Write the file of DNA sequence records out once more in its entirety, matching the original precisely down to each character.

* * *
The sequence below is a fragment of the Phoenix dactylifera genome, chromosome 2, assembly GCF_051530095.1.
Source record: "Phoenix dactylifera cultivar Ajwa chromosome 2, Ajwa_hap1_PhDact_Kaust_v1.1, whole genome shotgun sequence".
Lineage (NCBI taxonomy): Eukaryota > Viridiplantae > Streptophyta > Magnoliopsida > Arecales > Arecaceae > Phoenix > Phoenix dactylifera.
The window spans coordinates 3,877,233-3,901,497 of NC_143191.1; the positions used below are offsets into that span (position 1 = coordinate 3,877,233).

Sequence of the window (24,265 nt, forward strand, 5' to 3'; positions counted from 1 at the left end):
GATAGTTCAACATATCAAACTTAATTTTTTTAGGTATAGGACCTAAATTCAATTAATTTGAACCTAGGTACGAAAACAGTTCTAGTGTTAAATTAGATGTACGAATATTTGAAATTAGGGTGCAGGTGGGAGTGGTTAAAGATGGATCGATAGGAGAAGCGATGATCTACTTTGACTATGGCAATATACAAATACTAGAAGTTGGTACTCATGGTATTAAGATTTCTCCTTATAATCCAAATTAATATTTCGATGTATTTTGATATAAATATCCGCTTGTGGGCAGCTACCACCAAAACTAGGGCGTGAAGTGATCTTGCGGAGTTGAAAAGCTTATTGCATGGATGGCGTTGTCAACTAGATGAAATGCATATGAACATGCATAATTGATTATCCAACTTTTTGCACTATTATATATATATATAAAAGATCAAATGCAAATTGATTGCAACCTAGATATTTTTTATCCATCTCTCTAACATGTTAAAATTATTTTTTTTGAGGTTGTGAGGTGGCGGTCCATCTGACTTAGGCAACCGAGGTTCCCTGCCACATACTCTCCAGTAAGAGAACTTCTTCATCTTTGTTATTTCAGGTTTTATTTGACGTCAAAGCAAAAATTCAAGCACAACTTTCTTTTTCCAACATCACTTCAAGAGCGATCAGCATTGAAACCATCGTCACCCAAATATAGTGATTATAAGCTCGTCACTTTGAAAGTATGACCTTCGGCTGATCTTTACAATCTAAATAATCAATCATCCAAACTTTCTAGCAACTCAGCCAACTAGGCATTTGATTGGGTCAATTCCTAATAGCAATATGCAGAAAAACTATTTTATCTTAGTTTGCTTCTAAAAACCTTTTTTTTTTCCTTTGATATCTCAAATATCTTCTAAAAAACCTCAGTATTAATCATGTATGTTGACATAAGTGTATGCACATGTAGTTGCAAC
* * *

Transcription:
The sequence below is a fragment of the Phoenix dactylifera genome, chromosome 2, assembly GCF_051530095.1.
Source record: "Phoenix dactylifera cultivar Ajwa chromosome 2, Ajwa_hap1_PhDact_Kaust_v1.1, whole genome shotgun sequence".
Lineage (NCBI taxonomy): Eukaryota > Viridiplantae > Streptophyta > Magnoliopsida > Arecales > Arecaceae > Phoenix > Phoenix dactylifera.
The window spans coordinates 3,877,233-3,901,497 of NC_143191.1; the positions used below are offsets into that span (position 1 = coordinate 3,877,233).

Sequence of the window (24,265 nt, forward strand, 5' to 3'; positions counted from 1 at the left end):
GATAGTTCAACATATCAAACTTAATTTTTTTAGGTATAGGACCTAAATTCAATTAATTTGAACCTAGGTACGAAAACAGTTCTAGTGTTAAATTAGATGTACGAATATTTGAAATTAGGGTGCAGGTGGGAGTGGTTAAAGATGGATCGATAGGAGAAGCGATGATCTACTTTGACTATGGCAATATACAAATACTAGAAGTTGGTACTCATGGTATTAAGATTTCTCCTTATAATCCAAATTAATATTTCGATGTATTTTGATATAAATATCCGCTTGTGGGCAGCTACCACCAAAACTAGGGCGTGAAGTGATCTTGCGGAGTTGAAAAGCTTATTGCATGGATGGCGTTGTCAACTAGATGAAATGCATATGAACATGCATAATTGATTATCCAACTTTTTGCACTATTATATATATATATAAAAGATCAAATGCAAATTGATTGCAACCTAGATATTTTTTATCCATCTCTCTAACATGTTAAAATTATTTTTTTTGAGGTTGTGAGGTGGCGGTCCATCTGACTTAGGCAACCGAGGTTCCCTGCCACATACTCTCCAGTAAGAGAACTTCTTCATCTTTGTTATTTCAGGTTTTATTTGACGTCAAAGCAAAAATTCAAGCACAACTTTCTTTTTCCAACATCACTTCAAGAGCGATCAGCATTGAAACCATCGTCACCCAAATATAGTGATTATAAGCTCGTCACTTTGAAAGTATGACCTTCGGCTGATCTTTACAATCTAAATAATCAATCATCCAAACTTTCTAGCAACTCAGCCAACTAGGCATTTGATTGGGTCAATTCCTAATAGCAATATGCAGAAAAACTATTTTATCTTAGTTTGCTTCTAAAAACCTTTTTTTTTTCCTTTGATATCTCAAATATCTTCTAAAAAACCTCAGTATTAATCATGTATGTTGACATAAGTGTATGCACATGTAGTTGCAAC